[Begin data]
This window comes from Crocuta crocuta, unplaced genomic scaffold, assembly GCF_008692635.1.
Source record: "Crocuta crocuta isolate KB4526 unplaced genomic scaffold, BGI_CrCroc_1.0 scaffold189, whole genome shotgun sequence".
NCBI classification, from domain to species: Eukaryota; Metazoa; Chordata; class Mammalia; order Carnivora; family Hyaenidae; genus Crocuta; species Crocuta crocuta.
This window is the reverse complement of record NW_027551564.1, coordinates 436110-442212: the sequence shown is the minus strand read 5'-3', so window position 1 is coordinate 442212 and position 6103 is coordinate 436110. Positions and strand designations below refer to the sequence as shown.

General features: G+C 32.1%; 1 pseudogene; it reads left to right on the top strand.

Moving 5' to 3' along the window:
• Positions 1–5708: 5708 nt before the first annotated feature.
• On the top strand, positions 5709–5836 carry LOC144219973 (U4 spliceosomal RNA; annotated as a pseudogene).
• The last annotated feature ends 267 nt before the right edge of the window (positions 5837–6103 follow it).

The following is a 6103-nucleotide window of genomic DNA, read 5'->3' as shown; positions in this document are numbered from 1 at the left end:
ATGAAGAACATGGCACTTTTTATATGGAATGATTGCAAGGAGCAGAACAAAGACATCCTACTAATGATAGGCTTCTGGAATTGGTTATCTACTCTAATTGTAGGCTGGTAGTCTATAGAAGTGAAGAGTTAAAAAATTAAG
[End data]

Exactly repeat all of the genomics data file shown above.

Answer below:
This window comes from Crocuta crocuta, unplaced genomic scaffold, assembly GCF_008692635.1.
Source record: "Crocuta crocuta isolate KB4526 unplaced genomic scaffold, BGI_CrCroc_1.0 scaffold189, whole genome shotgun sequence".
NCBI classification, from domain to species: Eukaryota; Metazoa; Chordata; class Mammalia; order Carnivora; family Hyaenidae; genus Crocuta; species Crocuta crocuta.
This window is the reverse complement of record NW_027551564.1, coordinates 436110-442212: the sequence shown is the minus strand read 5'-3', so window position 1 is coordinate 442212 and position 6103 is coordinate 436110. Positions and strand designations below refer to the sequence as shown.

General features: G+C 32.1%; 1 pseudogene; it reads left to right on the top strand.

Moving 5' to 3' along the window:
• Positions 1–5708: 5708 nt before the first annotated feature.
• On the top strand, positions 5709–5836 carry LOC144219973 (U4 spliceosomal RNA; annotated as a pseudogene).
• The last annotated feature ends 267 nt before the right edge of the window (positions 5837–6103 follow it).

The following is a 6103-nucleotide window of genomic DNA, read 5'->3' as shown; positions in this document are numbered from 1 at the left end:
ATGAAGAACATGGCACTTTTTATATGGAATGATTGCAAGGAGCAGAACAAAGACATCCTACTAATGATAGGCTTCTGGAATTGGTTATCTACTCTAATTGTAGGCTGGTAGTCTATAGAAGTGAAGAGTTAAAAAATTAAG